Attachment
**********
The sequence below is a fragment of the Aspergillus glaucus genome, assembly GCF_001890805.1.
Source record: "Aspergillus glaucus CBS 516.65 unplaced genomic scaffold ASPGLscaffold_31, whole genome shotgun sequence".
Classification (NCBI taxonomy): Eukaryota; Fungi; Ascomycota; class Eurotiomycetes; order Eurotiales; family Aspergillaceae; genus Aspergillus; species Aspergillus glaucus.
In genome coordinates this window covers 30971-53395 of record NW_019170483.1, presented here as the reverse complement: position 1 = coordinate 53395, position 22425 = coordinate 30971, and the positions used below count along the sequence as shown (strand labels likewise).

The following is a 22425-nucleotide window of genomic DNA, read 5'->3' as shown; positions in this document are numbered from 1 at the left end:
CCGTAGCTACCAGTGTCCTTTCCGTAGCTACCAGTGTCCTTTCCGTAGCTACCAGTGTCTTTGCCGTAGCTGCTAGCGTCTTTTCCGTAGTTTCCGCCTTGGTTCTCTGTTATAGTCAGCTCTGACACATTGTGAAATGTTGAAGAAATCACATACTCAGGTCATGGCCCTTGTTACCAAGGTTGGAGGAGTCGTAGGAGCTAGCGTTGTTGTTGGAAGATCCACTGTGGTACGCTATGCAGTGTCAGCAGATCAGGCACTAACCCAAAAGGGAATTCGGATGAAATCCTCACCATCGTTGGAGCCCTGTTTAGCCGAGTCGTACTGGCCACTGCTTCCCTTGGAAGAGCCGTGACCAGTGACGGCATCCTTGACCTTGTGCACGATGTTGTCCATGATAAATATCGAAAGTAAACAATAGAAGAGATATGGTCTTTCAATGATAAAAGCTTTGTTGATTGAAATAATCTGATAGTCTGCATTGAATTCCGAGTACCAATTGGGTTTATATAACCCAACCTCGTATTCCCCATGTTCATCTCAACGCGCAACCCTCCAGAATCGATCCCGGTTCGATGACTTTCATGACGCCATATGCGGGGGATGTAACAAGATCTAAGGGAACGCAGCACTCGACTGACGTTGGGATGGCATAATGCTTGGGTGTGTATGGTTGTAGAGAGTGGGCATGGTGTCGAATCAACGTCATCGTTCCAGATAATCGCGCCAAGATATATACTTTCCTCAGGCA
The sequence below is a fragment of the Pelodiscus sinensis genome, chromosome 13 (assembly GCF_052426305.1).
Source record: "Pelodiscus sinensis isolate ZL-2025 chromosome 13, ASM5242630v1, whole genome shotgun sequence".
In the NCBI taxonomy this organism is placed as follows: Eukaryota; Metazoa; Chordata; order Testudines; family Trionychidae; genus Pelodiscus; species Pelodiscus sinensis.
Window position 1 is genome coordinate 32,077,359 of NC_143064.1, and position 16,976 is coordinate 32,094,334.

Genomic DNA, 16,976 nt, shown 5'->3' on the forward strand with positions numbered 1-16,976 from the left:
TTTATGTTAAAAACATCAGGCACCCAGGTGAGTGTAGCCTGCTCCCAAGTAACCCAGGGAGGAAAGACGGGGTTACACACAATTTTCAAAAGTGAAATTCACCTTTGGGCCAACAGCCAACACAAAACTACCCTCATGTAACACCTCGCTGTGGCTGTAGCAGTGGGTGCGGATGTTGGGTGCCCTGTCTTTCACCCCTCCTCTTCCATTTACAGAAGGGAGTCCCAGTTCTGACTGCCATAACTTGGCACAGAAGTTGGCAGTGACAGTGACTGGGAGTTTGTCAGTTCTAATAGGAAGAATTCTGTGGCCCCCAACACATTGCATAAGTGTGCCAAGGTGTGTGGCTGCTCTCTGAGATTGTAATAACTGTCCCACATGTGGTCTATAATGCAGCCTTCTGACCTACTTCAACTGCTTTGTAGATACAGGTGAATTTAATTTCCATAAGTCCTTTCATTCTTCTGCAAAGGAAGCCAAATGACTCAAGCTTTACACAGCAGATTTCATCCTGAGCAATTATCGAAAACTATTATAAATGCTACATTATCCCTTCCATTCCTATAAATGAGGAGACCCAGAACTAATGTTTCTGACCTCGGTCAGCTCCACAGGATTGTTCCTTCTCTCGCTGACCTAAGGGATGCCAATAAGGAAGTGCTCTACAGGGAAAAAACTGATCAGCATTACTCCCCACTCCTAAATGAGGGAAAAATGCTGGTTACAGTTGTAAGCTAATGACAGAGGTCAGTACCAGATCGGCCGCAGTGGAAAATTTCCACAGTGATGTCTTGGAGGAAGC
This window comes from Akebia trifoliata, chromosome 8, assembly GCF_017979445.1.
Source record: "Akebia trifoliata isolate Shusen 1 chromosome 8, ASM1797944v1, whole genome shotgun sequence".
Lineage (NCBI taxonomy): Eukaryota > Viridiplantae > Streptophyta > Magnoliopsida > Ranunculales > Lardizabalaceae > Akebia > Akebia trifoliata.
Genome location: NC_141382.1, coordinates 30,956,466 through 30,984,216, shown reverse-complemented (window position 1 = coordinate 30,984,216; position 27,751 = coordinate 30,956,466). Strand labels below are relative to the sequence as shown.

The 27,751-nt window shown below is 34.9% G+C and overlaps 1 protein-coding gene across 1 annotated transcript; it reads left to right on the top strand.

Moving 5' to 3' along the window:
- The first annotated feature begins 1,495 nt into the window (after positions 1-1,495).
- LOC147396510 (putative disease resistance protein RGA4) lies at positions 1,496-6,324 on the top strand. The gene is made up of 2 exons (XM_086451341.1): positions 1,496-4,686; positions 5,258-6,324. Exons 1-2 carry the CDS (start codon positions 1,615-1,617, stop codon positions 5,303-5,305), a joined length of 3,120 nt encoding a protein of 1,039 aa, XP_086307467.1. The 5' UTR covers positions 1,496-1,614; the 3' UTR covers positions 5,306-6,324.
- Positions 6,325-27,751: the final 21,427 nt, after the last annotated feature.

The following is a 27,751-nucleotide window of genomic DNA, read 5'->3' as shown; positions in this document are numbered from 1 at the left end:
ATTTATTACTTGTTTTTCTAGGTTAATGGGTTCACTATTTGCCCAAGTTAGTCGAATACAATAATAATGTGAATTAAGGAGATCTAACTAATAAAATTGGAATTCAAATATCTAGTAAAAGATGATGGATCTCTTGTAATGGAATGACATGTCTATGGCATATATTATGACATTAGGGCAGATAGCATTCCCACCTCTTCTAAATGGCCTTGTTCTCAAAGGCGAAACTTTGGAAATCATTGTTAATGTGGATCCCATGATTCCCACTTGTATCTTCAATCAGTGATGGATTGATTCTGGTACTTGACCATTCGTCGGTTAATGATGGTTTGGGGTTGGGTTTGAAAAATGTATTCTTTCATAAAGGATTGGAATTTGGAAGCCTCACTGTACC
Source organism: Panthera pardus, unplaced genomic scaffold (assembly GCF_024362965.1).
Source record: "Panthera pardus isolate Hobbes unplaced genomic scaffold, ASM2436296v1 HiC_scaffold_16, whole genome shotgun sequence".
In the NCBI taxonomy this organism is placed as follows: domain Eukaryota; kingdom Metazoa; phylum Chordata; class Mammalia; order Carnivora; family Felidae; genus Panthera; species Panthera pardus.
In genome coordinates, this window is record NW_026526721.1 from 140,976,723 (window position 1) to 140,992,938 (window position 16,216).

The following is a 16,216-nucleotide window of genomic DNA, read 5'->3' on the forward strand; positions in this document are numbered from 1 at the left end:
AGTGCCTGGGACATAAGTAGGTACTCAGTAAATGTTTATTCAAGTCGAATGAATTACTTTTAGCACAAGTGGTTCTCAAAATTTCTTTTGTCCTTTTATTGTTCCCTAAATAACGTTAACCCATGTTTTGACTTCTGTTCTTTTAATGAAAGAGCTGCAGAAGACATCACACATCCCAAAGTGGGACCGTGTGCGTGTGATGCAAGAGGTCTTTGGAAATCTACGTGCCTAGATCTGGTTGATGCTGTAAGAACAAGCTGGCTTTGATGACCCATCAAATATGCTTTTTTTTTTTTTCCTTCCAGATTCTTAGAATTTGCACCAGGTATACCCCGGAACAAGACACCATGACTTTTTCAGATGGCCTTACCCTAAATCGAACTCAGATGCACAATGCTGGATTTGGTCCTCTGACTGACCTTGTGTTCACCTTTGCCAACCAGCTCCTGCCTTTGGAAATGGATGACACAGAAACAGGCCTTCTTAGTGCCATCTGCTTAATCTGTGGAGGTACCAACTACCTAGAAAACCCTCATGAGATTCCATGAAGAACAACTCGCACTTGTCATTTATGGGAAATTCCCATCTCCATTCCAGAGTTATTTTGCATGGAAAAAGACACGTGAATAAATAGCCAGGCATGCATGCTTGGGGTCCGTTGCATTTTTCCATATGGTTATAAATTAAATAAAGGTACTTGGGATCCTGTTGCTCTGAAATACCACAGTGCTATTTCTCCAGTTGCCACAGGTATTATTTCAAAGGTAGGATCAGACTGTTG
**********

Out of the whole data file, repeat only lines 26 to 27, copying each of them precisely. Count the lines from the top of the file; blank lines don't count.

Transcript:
In the NCBI taxonomy this organism is placed as follows: domain Eukaryota; kingdom Metazoa; phylum Chordata; class Mammalia; order Carnivora; family Felidae; genus Panthera; species Panthera pardus.
In genome coordinates, this window is record NW_026526721.1 from 140,976,723 (window position 1) to 140,992,938 (window position 16,216).